… and so on.

Well, I’m having a bit of that problem with the Josephine Pullover by Annette Petavy. It’s beautiful. Both delicate and wonderful. And I’m managing to modify myself in knots.

Let me first make note, the pattern as written is perfect. Do it as she tells you and you will be fine. In fact, you might even be more than fine. You might even finish it before I do. And I started it in… oh, October 2010.

You see, first I thought that it would look gorgeous in an alpaca instead of the Rowan wool you recommended. After all, it’s discontinued anyway. I figured that the ribbing would make sure it would hang right, and because the panels down at the bottom are lace, it won’t pull on the fabric overly much.  You see, I know that alpaca can sometimes drape different than plain sheep’s wool. And since the Alpaca I was using was lace also, instead of the fingering you recommended, I figured that would be okay. I’d just make the largest size… and a slightly smaller needle, and it would fit (eventually) as I lost weight with weight watchers.  So far, I hadn’t modded too much.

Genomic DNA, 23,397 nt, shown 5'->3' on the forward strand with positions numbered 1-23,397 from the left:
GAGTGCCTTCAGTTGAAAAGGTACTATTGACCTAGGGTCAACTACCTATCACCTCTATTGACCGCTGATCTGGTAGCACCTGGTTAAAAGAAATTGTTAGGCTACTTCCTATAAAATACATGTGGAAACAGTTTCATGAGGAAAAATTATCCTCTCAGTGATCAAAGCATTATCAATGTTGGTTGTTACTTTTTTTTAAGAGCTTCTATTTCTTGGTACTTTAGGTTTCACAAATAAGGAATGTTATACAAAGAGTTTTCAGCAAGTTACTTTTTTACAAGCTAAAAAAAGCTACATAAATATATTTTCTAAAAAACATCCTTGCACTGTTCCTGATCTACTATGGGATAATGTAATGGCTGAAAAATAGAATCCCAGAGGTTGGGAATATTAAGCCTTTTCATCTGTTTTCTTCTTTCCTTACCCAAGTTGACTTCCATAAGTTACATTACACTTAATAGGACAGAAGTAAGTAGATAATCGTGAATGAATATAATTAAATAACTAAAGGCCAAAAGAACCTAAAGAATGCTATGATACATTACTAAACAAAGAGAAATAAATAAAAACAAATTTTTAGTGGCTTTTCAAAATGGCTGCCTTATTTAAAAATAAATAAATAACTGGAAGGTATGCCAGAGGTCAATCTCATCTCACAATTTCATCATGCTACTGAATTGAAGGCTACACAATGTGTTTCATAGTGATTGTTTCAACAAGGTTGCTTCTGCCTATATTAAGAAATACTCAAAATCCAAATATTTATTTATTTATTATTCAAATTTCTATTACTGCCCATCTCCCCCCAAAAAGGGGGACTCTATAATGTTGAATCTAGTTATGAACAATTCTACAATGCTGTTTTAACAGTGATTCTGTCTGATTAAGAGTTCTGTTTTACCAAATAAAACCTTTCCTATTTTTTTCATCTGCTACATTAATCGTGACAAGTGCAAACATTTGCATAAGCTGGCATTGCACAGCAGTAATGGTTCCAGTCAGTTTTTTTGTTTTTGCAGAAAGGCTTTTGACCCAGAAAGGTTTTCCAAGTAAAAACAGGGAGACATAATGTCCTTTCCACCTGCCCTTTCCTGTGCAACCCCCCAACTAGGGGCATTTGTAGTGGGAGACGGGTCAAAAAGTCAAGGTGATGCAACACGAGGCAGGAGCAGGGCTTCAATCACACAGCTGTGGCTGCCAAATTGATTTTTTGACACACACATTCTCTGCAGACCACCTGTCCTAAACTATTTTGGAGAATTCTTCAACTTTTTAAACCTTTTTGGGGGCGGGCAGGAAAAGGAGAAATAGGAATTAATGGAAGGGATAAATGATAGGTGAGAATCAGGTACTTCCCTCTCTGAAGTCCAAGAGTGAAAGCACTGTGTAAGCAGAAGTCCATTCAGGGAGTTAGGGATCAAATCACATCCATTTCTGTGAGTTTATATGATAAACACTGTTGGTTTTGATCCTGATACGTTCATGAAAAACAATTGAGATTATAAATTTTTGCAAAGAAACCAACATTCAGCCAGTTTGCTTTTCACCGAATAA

I figured the designer knew best, so instead of trying to do the knitted portion in the round, I actually did it in two pieces and seamed them together.  This is a big deal.  I really don’t like seaming.  But I figured I would follow the pattern anyway.